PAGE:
Journal of Oil Palm Research Vol. 32 (3) September 2020, p. 480-487

ASSESSMENT ON VORACITY AND PREDATION BY PREDATOR, Sycanus dichotomus STAL. (Hemiptera: Reduviidae) TO OIL PALM BAGWORM, Pteroma pendula


Published Online: 28 July 2020

Sycanus dichotomus Stal. (Hemiptera: Reduviidae) is a generalist predator with a wide prey spectrum that commonly preys on bagworms and nettle caterpillars in oil palm plantations in Malaysia. The voracity of fifth instar nymphs and adults (males and females) of S. dichotomus using Pteroma pendula Joannis (Lepidoptera: Psychidae) third instar larvae as prey was evaluated in the laboratory, as well as its relationship with the development stage and exposure time on the voracity and predation rate. The number of preys consumed by predators was recorded at every 3, 24 and 48 hr intervals. The maximum voracity and predation rates were always greater in adults. The adult females displayed the highest prey consumption (1.0- 4.33 bagworms) followed by adult males (0.67-4.17 bagworms), and fifth instar nymphs (0.5-3.0 bagworms) at all time intervals. Although the fifth instar nymphs were able to kill the prey offered, the differences in predation potential indicated that the adult males and females were more vigorous and voracious in capturing and killing prey compared to the fifth instar nymphs. Results showed that the overall effect of the developmental stages of S. dichotomus on voracity and predation rate was highly significant (F = 10.420; df = 2; P <0.001). Similarly, the time intervals also exhibited a highly significant effect on the voracity and predation rate of S. dichotomus (F = 95.267; df = 2; P <0.001). However, the relationship between the predator developmental stages and exposure times was not significant (F = 2.444; df = 4; P = 0.300). This finding indicates the potential of the adults’ stage of S. dichotomus to be released in the field, aiming for greater bagworm reduction in subsequent generation. In future research, it is necessary to assess the dynamic features of preypredator system in an actual oil palm field.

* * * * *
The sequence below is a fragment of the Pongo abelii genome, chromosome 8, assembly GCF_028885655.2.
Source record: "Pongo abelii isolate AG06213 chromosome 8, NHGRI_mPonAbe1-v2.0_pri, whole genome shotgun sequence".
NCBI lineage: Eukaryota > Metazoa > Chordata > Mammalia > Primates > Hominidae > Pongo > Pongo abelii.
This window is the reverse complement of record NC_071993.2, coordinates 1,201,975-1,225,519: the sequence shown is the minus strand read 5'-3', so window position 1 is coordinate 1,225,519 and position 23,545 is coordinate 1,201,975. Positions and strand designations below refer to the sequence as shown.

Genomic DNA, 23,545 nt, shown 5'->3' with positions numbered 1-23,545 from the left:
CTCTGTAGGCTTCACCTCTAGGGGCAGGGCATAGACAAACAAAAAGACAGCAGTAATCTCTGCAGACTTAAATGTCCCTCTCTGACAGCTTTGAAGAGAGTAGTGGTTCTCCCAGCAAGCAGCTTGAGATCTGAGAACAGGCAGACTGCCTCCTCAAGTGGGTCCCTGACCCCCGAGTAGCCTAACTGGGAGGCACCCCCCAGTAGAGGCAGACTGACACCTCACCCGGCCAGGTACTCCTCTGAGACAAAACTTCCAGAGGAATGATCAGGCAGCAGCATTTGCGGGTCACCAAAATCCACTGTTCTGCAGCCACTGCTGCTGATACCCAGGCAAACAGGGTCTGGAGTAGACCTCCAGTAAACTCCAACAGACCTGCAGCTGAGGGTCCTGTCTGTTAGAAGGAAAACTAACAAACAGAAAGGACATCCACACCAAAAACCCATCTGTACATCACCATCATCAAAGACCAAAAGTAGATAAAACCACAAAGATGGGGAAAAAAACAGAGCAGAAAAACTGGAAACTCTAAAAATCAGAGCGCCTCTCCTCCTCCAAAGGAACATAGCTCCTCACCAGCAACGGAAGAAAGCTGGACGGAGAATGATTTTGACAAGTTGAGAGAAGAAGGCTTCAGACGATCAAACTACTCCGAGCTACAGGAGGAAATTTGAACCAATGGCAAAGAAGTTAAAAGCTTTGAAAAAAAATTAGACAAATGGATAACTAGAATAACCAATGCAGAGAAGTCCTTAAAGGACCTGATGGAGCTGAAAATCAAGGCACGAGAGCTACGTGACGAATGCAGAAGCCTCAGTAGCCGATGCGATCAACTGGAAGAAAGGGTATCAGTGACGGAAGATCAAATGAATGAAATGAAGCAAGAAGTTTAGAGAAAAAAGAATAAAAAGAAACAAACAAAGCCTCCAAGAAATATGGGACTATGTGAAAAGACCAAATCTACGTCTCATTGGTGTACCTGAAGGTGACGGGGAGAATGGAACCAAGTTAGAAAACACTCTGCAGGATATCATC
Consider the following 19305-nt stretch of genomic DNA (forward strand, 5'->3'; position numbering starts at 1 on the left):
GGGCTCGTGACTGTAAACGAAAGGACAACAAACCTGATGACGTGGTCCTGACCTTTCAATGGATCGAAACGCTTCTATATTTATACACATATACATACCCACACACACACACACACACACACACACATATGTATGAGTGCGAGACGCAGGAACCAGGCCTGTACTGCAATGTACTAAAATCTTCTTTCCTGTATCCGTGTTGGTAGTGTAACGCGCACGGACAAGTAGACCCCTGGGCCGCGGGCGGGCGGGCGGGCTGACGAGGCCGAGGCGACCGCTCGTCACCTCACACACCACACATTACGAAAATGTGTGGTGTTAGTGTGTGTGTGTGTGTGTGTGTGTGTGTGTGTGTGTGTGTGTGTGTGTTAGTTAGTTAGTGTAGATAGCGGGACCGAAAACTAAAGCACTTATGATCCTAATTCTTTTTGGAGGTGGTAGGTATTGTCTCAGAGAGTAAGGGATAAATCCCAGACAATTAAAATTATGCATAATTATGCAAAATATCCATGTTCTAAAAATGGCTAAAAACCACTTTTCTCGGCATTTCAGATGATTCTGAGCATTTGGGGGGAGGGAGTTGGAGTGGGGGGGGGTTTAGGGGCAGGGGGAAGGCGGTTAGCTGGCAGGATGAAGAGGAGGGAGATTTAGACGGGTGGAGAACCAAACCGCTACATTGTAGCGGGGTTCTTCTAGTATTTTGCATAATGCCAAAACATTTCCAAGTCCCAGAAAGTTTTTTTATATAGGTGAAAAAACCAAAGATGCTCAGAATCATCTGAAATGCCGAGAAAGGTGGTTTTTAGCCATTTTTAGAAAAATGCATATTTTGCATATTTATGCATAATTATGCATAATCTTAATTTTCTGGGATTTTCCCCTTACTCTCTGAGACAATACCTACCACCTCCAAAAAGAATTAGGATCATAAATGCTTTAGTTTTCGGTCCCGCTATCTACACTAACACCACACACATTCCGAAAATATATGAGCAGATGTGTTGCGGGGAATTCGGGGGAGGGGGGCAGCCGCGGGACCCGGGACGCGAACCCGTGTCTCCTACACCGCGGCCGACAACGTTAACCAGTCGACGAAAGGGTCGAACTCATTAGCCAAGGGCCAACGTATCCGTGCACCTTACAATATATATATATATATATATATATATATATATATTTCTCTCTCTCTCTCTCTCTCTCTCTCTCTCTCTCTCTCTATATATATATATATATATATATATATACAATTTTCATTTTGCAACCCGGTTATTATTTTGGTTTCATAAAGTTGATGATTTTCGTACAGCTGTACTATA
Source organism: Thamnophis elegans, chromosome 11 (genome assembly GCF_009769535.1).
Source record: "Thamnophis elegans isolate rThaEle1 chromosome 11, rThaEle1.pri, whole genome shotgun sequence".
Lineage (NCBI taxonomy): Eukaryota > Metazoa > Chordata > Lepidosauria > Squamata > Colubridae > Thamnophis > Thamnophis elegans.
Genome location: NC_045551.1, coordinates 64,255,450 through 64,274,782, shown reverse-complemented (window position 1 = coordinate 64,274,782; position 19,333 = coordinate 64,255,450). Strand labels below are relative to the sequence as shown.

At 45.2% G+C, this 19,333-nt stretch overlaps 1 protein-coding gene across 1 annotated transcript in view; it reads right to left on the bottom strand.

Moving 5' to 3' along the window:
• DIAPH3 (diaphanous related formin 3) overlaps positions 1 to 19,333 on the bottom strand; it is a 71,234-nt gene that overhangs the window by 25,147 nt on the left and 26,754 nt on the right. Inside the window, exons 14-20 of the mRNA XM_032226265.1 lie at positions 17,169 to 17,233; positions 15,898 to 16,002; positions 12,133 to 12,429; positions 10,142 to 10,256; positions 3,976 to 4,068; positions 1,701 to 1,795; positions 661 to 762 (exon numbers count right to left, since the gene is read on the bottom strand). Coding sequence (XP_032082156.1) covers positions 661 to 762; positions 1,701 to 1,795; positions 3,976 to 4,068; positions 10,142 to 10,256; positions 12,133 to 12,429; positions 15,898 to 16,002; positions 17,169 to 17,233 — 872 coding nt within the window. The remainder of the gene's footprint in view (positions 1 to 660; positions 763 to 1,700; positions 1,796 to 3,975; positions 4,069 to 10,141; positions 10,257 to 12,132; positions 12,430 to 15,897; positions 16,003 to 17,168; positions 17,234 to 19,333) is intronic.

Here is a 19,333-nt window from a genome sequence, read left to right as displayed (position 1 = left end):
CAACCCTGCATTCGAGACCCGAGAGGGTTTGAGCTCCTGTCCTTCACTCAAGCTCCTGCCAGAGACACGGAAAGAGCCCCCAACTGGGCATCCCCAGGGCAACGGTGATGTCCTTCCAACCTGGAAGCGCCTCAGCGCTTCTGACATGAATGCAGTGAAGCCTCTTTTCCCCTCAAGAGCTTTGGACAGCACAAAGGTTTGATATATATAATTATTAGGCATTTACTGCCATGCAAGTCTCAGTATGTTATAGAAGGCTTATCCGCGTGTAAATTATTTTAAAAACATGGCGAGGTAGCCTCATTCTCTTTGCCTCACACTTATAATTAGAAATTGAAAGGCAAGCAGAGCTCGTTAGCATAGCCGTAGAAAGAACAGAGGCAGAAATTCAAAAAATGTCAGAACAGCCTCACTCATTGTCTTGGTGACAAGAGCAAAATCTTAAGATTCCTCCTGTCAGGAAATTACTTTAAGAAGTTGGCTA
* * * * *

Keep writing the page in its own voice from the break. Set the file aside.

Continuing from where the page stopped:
* Malaysian Palm Oil Board, 6 Persiaran Institusi, Bandar Baru Bangi, 43000 Kajang, Selangor, Malaysia.